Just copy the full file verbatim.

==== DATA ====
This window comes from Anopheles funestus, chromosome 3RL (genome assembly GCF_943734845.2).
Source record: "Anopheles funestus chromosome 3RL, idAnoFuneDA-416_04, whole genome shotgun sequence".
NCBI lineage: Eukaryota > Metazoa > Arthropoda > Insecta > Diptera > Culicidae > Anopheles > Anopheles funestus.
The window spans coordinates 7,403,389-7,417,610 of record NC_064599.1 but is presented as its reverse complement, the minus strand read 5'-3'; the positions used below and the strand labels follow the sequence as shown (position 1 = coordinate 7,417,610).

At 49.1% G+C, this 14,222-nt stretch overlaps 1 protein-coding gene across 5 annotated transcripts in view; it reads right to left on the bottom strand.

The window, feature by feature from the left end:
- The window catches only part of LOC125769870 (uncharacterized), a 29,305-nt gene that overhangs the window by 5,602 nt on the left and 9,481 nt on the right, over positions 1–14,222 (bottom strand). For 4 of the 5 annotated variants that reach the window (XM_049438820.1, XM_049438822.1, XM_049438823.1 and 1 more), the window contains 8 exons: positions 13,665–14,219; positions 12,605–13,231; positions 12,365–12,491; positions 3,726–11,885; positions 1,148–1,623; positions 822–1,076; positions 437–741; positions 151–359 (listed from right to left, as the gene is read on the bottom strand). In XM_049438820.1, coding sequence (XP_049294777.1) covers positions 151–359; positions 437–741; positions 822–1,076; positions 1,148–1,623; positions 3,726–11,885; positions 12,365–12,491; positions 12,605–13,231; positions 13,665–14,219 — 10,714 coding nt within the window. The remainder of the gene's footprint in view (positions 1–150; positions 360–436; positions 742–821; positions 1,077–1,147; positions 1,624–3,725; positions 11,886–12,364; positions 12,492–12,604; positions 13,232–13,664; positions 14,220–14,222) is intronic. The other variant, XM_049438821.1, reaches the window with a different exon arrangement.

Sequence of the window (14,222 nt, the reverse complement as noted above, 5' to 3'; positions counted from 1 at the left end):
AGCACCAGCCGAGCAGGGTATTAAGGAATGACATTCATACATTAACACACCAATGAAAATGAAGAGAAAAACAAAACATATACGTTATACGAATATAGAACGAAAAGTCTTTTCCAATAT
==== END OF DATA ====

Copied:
This window comes from Anopheles funestus, chromosome 3RL (genome assembly GCF_943734845.2).
Source record: "Anopheles funestus chromosome 3RL, idAnoFuneDA-416_04, whole genome shotgun sequence".
NCBI lineage: Eukaryota > Metazoa > Arthropoda > Insecta > Diptera > Culicidae > Anopheles > Anopheles funestus.
The window spans coordinates 7,403,389-7,417,610 of record NC_064599.1 but is presented as its reverse complement, the minus strand read 5'-3'; the positions used below and the strand labels follow the sequence as shown (position 1 = coordinate 7,417,610).

At 49.1% G+C, this 14,222-nt stretch overlaps 1 protein-coding gene across 5 annotated transcripts in view; it reads right to left on the bottom strand.

The window, feature by feature from the left end:
- The window catches only part of LOC125769870 (uncharacterized), a 29,305-nt gene that overhangs the window by 5,602 nt on the left and 9,481 nt on the right, over positions 1–14,222 (bottom strand). For 4 of the 5 annotated variants that reach the window (XM_049438820.1, XM_049438822.1, XM_049438823.1 and 1 more), the window contains 8 exons: positions 13,665–14,219; positions 12,605–13,231; positions 12,365–12,491; positions 3,726–11,885; positions 1,148–1,623; positions 822–1,076; positions 437–741; positions 151–359 (listed from right to left, as the gene is read on the bottom strand). In XM_049438820.1, coding sequence (XP_049294777.1) covers positions 151–359; positions 437–741; positions 822–1,076; positions 1,148–1,623; positions 3,726–11,885; positions 12,365–12,491; positions 12,605–13,231; positions 13,665–14,219 — 10,714 coding nt within the window. The remainder of the gene's footprint in view (positions 1–150; positions 360–436; positions 742–821; positions 1,077–1,147; positions 1,624–3,725; positions 11,886–12,364; positions 12,492–12,604; positions 13,232–13,664; positions 14,220–14,222) is intronic. The other variant, XM_049438821.1, reaches the window with a different exon arrangement.

Sequence of the window (14,222 nt, the reverse complement as noted above, 5' to 3'; positions counted from 1 at the left end):
AGCACCAGCCGAGCAGGGTATTAAGGAATGACATTCATACATTAACACACCAATGAAAATGAAGAGAAAAACAAAACATATACGTTATACGAATATAGAACGAAAAGTCTTTTCCAATAT